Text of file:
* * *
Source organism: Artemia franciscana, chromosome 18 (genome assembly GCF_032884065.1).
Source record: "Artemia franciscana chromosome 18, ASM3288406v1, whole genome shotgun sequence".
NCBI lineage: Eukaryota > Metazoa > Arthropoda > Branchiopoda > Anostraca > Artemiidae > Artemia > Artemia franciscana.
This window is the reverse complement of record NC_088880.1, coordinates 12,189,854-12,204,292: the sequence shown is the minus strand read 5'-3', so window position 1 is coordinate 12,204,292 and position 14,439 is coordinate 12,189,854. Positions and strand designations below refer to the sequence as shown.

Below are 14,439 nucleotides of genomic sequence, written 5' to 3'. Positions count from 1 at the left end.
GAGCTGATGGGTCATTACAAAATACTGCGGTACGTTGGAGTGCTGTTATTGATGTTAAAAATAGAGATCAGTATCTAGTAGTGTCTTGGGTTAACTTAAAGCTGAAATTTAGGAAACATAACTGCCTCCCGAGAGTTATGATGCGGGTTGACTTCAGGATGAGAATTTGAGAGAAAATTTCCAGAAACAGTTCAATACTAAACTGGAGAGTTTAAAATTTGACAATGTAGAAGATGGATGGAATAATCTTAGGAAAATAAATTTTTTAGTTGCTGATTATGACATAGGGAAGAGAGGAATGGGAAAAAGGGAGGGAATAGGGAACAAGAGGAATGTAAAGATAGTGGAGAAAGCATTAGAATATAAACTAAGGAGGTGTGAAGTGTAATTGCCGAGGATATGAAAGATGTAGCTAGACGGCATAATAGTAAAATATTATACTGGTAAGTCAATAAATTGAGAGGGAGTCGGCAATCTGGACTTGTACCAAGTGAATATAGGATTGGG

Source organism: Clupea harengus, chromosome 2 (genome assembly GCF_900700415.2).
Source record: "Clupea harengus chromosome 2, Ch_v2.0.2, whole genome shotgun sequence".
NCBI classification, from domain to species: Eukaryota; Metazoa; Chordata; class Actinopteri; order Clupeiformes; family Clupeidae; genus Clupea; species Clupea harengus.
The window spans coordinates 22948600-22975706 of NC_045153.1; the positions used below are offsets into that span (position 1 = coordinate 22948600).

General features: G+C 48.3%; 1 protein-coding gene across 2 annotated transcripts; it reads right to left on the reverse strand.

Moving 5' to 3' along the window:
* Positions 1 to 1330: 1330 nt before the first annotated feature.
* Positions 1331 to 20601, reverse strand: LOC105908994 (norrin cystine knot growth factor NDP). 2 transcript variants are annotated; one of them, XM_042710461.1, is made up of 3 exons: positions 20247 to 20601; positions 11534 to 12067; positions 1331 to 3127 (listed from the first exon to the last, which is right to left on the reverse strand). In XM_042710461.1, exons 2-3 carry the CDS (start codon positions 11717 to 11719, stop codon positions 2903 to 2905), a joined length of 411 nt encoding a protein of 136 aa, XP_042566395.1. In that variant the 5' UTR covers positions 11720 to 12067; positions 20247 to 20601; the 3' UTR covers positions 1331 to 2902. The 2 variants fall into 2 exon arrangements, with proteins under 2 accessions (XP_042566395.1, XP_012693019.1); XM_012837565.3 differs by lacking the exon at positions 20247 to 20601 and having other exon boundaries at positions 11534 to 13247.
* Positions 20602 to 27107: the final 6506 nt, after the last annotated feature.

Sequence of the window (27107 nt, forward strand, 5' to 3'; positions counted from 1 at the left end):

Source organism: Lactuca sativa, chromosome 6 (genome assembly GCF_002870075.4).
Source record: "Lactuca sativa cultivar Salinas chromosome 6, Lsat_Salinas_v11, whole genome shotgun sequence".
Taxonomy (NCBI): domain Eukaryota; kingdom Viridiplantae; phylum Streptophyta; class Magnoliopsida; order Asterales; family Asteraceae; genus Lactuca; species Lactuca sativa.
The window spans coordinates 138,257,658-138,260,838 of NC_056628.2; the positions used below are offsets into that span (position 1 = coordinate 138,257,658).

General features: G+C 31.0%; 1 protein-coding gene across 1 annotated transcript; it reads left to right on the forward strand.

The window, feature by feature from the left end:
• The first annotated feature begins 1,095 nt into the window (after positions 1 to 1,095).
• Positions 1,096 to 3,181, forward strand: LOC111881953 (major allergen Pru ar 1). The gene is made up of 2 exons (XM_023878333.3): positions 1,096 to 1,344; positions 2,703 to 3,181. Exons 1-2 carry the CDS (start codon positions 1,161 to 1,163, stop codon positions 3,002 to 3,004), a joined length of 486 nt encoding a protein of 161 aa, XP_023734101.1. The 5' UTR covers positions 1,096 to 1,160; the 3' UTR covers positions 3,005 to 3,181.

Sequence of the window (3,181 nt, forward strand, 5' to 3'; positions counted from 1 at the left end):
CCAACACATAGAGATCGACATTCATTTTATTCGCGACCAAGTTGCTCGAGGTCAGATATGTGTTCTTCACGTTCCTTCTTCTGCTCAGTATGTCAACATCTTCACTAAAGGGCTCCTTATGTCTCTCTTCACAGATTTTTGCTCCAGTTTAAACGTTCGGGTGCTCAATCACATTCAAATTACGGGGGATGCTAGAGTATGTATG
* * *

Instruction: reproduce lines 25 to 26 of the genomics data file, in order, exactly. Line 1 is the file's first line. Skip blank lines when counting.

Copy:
Sequence of the window (3,181 nt, forward strand, 5' to 3'; positions counted from 1 at the left end):
CCAACACATAGAGATCGACATTCATTTTATTCGCGACCAAGTTGCTCGAGGTCAGATATGTGTTCTTCACGTTCCTTCTTCTGCTCAGTATGTCAACATCTTCACTAAAGGGCTCCTTATGTCTCTCTTCACAGATTTTTGCTCCAGTTTAAACGTTCGGGTGCTCAATCACATTCAAATTACGGGGGATGCTAGAGTATGTATG